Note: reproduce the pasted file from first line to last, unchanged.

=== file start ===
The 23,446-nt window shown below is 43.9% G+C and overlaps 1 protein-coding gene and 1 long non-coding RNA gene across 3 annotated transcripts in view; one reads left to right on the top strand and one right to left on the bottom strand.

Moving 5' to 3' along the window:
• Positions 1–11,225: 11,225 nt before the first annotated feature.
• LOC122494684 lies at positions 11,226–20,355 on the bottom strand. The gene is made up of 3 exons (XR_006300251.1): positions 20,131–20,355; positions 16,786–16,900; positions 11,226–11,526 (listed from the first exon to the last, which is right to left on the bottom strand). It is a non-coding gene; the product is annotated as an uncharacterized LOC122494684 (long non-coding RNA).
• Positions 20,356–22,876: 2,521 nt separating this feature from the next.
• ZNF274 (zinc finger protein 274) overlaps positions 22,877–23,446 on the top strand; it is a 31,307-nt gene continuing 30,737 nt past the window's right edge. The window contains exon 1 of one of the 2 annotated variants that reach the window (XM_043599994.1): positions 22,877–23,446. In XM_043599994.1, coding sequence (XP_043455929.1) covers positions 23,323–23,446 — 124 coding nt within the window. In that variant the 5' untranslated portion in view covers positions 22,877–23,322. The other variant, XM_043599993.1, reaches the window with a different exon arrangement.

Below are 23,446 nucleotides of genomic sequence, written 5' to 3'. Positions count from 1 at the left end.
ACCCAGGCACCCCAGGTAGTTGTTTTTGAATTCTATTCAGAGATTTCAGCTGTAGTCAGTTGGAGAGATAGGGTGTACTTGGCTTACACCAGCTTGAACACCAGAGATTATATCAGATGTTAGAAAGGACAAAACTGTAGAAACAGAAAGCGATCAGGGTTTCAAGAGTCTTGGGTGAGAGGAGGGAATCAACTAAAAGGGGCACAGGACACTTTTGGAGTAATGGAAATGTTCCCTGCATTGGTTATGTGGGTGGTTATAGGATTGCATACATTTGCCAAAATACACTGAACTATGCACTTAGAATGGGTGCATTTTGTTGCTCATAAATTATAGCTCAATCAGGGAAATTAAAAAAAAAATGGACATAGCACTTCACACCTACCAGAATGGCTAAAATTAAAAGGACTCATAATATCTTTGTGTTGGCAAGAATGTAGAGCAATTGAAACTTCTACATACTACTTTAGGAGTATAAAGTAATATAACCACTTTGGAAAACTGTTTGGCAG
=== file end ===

The 23,446-nt window shown below is 43.9% G+C and overlaps 1 protein-coding gene and 1 long non-coding RNA gene across 3 annotated transcripts in view; one reads left to right on the top strand and one right to left on the bottom strand.

Moving 5' to 3' along the window:
• Positions 1–11,225: 11,225 nt before the first annotated feature.
• LOC122494684 lies at positions 11,226–20,355 on the bottom strand. The gene is made up of 3 exons (XR_006300251.1): positions 20,131–20,355; positions 16,786–16,900; positions 11,226–11,526 (listed from the first exon to the last, which is right to left on the bottom strand). It is a non-coding gene; the product is annotated as an uncharacterized LOC122494684 (long non-coding RNA).
• Positions 20,356–22,876: 2,521 nt separating this feature from the next.
• ZNF274 (zinc finger protein 274) overlaps positions 22,877–23,446 on the top strand; it is a 31,307-nt gene continuing 30,737 nt past the window's right edge. The window contains exon 1 of one of the 2 annotated variants that reach the window (XM_043599994.1): positions 22,877–23,446. In XM_043599994.1, coding sequence (XP_043455929.1) covers positions 23,323–23,446 — 124 coding nt within the window. In that variant the 5' untranslated portion in view covers positions 22,877–23,322. The other variant, XM_043599993.1, reaches the window with a different exon arrangement.

Below are 23,446 nucleotides of genomic sequence, written 5' to 3'. Positions count from 1 at the left end.
ACCCAGGCACCCCAGGTAGTTGTTTTTGAATTCTATTCAGAGATTTCAGCTGTAGTCAGTTGGAGAGATAGGGTGTACTTGGCTTACACCAGCTTGAACACCAGAGATTATATCAGATGTTAGAAAGGACAAAACTGTAGAAACAGAAAGCGATCAGGGTTTCAAGAGTCTTGGGTGAGAGGAGGGAATCAACTAAAAGGGGCACAGGACACTTTTGGAGTAATGGAAATGTTCCCTGCATTGGTTATGTGGGTGGTTATAGGATTGCATACATTTGCCAAAATACACTGAACTATGCACTTAGAATGGGTGCATTTTGTTGCTCATAAATTATAGCTCAATCAGGGAAATTAAAAAAAAAATGGACATAGCACTTCACACCTACCAGAATGGCTAAAATTAAAAGGACTCATAATATCTTTGTGTTGGCAAGAATGTAGAGCAATTGAAACTTCTACATACTACTTTAGGAGTATAAAGTAATATAACCACTTTGGAAAACTGTTTGGCAG